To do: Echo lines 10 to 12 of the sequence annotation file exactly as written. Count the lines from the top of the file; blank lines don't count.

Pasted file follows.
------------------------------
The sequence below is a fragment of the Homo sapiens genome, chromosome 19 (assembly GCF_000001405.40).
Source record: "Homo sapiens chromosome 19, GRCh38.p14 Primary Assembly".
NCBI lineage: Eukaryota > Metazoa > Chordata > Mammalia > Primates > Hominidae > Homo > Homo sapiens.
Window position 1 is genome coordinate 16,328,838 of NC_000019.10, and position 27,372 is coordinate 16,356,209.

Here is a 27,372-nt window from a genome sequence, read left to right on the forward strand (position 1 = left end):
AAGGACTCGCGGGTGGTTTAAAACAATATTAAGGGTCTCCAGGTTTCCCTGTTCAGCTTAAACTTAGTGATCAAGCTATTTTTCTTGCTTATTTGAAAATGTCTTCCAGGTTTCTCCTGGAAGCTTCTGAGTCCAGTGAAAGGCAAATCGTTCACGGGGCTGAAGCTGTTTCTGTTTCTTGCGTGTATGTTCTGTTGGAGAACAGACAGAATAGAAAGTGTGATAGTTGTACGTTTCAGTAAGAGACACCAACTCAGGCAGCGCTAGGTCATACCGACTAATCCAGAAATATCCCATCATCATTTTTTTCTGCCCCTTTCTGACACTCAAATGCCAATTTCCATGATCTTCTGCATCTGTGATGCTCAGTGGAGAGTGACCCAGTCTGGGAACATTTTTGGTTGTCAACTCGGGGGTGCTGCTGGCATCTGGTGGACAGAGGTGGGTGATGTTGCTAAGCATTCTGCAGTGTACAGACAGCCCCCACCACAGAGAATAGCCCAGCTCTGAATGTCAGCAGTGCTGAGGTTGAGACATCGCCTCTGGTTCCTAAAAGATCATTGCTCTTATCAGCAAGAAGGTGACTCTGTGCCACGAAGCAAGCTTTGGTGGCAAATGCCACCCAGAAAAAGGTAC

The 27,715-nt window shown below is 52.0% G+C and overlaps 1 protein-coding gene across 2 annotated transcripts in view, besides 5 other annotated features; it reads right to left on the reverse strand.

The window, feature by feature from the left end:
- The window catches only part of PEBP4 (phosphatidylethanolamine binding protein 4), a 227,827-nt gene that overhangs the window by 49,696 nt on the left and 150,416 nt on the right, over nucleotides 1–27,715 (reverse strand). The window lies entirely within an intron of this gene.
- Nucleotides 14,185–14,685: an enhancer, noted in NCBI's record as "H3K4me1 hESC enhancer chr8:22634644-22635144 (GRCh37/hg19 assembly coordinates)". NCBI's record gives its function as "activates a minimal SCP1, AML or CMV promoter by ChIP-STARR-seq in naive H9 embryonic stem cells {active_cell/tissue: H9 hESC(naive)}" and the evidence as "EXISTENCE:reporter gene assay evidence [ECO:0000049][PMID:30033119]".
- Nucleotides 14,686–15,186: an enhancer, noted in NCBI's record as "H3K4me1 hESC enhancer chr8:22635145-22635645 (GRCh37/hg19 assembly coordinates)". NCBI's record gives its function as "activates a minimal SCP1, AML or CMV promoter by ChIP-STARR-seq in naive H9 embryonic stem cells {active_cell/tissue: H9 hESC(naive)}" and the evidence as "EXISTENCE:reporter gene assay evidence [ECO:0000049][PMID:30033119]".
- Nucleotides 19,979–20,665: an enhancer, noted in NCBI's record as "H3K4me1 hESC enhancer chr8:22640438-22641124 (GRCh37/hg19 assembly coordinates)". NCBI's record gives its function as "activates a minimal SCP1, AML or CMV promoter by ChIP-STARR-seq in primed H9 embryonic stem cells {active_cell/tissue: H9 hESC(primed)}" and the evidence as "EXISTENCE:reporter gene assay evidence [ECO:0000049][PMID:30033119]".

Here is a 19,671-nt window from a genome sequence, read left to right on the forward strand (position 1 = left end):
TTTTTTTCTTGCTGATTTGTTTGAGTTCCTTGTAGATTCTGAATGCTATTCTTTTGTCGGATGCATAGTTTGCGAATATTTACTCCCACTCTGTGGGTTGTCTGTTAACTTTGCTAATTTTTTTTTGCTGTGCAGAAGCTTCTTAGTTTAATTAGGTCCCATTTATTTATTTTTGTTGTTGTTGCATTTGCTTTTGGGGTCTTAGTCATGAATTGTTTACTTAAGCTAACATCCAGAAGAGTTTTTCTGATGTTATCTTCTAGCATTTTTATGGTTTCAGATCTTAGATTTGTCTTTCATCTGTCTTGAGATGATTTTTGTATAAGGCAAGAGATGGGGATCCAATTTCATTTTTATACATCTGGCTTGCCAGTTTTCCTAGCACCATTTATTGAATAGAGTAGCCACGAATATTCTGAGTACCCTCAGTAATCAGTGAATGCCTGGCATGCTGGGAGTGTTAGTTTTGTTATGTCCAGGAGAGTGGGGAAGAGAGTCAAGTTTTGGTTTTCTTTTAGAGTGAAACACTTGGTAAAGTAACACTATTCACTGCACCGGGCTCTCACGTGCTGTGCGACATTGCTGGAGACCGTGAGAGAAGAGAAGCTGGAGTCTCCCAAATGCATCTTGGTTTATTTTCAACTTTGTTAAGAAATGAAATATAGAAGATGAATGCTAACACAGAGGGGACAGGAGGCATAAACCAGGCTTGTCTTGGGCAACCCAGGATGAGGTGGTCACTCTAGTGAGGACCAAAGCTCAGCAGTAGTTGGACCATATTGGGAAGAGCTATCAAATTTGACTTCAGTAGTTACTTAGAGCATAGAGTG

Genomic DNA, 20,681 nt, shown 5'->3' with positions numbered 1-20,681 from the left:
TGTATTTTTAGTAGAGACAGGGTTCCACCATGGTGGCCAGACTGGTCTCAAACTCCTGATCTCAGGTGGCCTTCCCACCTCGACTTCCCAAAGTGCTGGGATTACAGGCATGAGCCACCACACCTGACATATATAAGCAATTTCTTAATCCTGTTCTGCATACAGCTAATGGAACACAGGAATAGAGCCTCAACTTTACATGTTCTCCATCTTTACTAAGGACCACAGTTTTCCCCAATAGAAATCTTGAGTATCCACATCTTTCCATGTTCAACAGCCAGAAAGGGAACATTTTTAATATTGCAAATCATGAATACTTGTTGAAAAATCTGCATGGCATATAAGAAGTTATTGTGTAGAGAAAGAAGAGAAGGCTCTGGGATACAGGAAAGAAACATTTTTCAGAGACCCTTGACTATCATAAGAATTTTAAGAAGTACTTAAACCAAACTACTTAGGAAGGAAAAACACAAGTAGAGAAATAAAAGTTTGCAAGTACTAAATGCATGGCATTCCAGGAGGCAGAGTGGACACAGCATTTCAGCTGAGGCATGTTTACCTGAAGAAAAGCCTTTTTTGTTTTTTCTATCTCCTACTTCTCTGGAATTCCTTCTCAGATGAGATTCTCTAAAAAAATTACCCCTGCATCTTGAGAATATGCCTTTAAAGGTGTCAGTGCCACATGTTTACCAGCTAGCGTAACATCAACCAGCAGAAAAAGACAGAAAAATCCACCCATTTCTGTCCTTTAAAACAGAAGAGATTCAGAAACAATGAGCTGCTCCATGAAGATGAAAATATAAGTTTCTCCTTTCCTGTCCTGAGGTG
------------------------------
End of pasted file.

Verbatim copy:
- Nucleotides 14,185–14,685: an enhancer, noted in NCBI's record as "H3K4me1 hESC enhancer chr8:22634644-22635144 (GRCh37/hg19 assembly coordinates)". NCBI's record gives its function as "activates a minimal SCP1, AML or CMV promoter by ChIP-STARR-seq in naive H9 embryonic stem cells {active_cell/tissue: H9 hESC(naive)}" and the evidence as "EXISTENCE:reporter gene assay evidence [ECO:0000049][PMID:30033119]".
- Nucleotides 14,686–15,186: an enhancer, noted in NCBI's record as "H3K4me1 hESC enhancer chr8:22635145-22635645 (GRCh37/hg19 assembly coordinates)". NCBI's record gives its function as "activates a minimal SCP1, AML or CMV promoter by ChIP-STARR-seq in naive H9 embryonic stem cells {active_cell/tissue: H9 hESC(naive)}" and the evidence as "EXISTENCE:reporter gene assay evidence [ECO:0000049][PMID:30033119]".
- Nucleotides 19,979–20,665: an enhancer, noted in NCBI's record as "H3K4me1 hESC enhancer chr8:22640438-22641124 (GRCh37/hg19 assembly coordinates)". NCBI's record gives its function as "activates a minimal SCP1, AML or CMV promoter by ChIP-STARR-seq in primed H9 embryonic stem cells {active_cell/tissue: H9 hESC(primed)}" and the evidence as "EXISTENCE:reporter gene assay evidence [ECO:0000049][PMID:30033119]".